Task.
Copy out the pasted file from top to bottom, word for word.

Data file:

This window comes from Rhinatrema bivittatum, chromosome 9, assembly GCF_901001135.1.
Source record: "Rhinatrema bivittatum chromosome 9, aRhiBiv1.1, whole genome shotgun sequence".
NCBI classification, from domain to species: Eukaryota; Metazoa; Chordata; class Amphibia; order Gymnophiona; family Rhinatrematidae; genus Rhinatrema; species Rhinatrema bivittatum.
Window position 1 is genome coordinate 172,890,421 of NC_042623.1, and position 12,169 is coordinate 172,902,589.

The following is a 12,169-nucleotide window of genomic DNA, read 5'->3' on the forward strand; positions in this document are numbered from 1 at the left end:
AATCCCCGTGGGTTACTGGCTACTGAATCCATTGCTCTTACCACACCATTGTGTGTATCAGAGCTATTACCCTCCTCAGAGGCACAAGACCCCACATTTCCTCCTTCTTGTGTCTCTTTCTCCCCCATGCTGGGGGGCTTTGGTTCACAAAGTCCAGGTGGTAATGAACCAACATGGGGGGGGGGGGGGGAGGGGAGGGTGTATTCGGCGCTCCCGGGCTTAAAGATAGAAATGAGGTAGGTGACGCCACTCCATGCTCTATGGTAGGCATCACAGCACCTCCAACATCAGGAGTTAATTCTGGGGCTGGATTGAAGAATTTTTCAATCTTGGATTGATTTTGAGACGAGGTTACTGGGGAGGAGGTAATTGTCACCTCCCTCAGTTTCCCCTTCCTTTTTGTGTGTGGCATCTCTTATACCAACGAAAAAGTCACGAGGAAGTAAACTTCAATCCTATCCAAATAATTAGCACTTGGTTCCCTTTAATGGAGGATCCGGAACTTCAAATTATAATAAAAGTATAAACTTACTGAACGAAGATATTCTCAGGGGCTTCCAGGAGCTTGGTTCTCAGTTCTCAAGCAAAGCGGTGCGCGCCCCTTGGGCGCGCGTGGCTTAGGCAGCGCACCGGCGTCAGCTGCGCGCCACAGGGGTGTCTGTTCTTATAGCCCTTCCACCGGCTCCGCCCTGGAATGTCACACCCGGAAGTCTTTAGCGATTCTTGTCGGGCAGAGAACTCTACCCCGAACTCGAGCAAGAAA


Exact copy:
This window comes from Rhinatrema bivittatum, chromosome 9, assembly GCF_901001135.1.
Source record: "Rhinatrema bivittatum chromosome 9, aRhiBiv1.1, whole genome shotgun sequence".
NCBI classification, from domain to species: Eukaryota; Metazoa; Chordata; class Amphibia; order Gymnophiona; family Rhinatrematidae; genus Rhinatrema; species Rhinatrema bivittatum.
Window position 1 is genome coordinate 172,890,421 of NC_042623.1, and position 12,169 is coordinate 172,902,589.

The following is a 12,169-nucleotide window of genomic DNA, read 5'->3' on the forward strand; positions in this document are numbered from 1 at the left end:
AATCCCCGTGGGTTACTGGCTACTGAATCCATTGCTCTTACCACACCATTGTGTGTATCAGAGCTATTACCCTCCTCAGAGGCACAAGACCCCACATTTCCTCCTTCTTGTGTCTCTTTCTCCCCCATGCTGGGGGGCTTTGGTTCACAAAGTCCAGGTGGTAATGAACCAACATGGGGGGGGGGGGGGGAGGGGAGGGTGTATTCGGCGCTCCCGGGCTTAAAGATAGAAATGAGGTAGGTGACGCCACTCCATGCTCTATGGTAGGCATCACAGCACCTCCAACATCAGGAGTTAATTCTGGGGCTGGATTGAAGAATTTTTCAATCTTGGATTGATTTTGAGACGAGGTTACTGGGGAGGAGGTAATTGTCACCTCCCTCAGTTTCCCCTTCCTTTTTGTGTGTGGCATCTCTTATACCAACGAAAAAGTCACGAGGAAGTAAACTTCAATCCTATCCAAATAATTAGCACTTGGTTCCCTTTAATGGAGGATCCGGAACTTCAAATTATAATAAAAGTATAAACTTACTGAACGAAGATATTCTCAGGGGCTTCCAGGAGCTTGGTTCTCAGTTCTCAAGCAAAGCGGTGCGCGCCCCTTGGGCGCGCGTGGCTTAGGCAGCGCACCGGCGTCAGCTGCGCGCCACAGGGGTGTCTGTTCTTATAGCCCTTCCACCGGCTCCGCCCTGGAATGTCACACCCGGAAGTCTTTAGCGATTCTTGTCGGGCAGAGAACTCTACCCCGAACTCGAGCAAGAAA